I only did the jib. Dilution very roughly 50g per litre (plus some). ie strongish according to advice. Started warm and then left for around two and a half days. Then washed in Tesco cheap floor cleaner and hosed a lot to get rid of acid.

If it was calendered (if that is the right word) it must have lost some, ie it is softer but this could be the floor cleaner. Seems still useable but it is early days yet. Odd green deposit on stainless eyelet.

The luff wire dematerialised in quite a nasty way as I unpicked it and got it out. There may be some bits of left over luff wire in there. If there are they will soon start rusting again...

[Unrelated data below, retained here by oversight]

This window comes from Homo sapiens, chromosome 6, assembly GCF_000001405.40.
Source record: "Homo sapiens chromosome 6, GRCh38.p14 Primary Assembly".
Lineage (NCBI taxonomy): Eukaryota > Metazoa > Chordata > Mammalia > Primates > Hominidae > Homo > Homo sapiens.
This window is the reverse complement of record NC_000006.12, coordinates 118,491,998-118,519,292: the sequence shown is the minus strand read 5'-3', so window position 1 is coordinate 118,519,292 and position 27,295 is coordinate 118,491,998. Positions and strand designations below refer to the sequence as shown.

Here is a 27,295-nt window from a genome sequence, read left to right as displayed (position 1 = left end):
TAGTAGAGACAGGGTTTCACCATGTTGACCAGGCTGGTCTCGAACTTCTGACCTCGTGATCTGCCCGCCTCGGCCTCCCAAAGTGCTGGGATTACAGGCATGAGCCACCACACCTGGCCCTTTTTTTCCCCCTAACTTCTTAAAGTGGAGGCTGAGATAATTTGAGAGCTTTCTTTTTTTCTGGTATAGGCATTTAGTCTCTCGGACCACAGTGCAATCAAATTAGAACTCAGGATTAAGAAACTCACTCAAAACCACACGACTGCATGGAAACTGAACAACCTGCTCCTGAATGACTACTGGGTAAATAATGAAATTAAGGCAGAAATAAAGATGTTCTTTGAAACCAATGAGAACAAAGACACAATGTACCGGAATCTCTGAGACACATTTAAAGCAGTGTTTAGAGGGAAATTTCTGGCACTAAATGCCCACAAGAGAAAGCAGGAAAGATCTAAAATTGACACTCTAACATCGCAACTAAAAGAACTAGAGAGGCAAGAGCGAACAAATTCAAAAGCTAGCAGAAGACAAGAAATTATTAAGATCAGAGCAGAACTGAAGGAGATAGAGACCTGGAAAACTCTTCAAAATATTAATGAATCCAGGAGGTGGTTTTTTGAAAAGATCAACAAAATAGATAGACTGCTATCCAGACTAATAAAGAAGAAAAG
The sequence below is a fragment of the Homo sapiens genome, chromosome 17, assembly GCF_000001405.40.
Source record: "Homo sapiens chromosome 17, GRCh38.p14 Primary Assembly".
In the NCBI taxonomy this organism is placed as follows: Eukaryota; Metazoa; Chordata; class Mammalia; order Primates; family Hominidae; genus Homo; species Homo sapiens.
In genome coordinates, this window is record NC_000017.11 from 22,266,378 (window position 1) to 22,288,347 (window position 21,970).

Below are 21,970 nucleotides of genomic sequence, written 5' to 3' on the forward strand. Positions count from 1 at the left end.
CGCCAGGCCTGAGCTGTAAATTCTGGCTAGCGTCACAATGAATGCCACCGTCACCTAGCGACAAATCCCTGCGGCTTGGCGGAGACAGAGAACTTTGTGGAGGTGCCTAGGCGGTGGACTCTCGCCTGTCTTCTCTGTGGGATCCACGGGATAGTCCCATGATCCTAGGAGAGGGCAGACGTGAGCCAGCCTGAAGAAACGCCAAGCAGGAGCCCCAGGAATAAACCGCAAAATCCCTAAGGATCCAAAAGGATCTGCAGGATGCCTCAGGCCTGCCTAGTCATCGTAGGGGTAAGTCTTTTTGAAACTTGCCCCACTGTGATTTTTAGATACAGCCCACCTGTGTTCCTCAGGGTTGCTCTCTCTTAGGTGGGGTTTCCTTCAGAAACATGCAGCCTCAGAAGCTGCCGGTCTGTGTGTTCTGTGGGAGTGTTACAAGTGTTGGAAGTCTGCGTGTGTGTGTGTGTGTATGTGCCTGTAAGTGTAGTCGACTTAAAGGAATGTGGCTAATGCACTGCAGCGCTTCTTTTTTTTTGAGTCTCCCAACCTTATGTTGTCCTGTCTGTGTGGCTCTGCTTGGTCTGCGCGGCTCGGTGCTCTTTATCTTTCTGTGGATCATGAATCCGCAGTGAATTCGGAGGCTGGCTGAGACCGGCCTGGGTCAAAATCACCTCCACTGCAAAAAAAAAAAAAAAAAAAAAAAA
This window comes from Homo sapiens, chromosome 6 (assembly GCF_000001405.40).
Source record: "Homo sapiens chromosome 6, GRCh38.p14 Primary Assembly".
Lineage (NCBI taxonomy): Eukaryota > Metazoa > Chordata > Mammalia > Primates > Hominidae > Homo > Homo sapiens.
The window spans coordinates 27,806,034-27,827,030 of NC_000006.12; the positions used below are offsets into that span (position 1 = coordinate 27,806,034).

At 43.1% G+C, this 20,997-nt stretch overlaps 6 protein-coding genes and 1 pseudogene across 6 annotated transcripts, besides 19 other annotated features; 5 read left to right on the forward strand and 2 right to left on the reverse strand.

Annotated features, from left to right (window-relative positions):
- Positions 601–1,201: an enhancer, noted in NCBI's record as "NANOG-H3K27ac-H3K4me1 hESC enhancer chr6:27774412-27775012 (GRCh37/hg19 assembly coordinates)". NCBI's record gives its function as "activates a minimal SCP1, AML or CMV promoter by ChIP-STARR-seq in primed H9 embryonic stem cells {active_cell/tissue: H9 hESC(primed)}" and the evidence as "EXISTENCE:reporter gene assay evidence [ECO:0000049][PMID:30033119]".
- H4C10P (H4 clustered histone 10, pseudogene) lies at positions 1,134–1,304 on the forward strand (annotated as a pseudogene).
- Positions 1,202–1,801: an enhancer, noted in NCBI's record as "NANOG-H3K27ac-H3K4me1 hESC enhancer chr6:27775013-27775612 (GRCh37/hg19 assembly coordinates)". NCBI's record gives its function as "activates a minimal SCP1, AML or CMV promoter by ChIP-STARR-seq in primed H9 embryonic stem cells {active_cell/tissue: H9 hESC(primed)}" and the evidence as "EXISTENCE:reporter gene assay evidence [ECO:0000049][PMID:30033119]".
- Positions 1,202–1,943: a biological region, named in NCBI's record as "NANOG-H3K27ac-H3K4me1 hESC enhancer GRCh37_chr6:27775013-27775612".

Reckon it is worth the effort if you have nothing to lose!

Michael
Tideway 206
11+
Something bigger and plastic

Michael4
Posts: 483
Joined: Fri Jan 03, 2014 5:25 pm
Location: West Sussex

Re: 11+ afloat

Post by Michael4 » Fri Jul 27, 2018 9:56 am

...and...

If anyone has an 11+ to check:

Where do you put the halyard cleats on a quaintly rotating deck stepped mast? Out of the way of sheets. Both are in-mast unlike an early Firefly.

What did the the rowlock fittings look like? They must have been raised to allow the oar to clear the curved side tank. Nasty to look at and to sit on unless there was a clever solution.
Tideway 206
11+
Something bigger and plastic

chris
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Joined: Sat Sep 18, 2004 7:43 pm
Location: somerset

Re: 11+ afloat

Post by chris » Fri Jul 27, 2018 11:18 am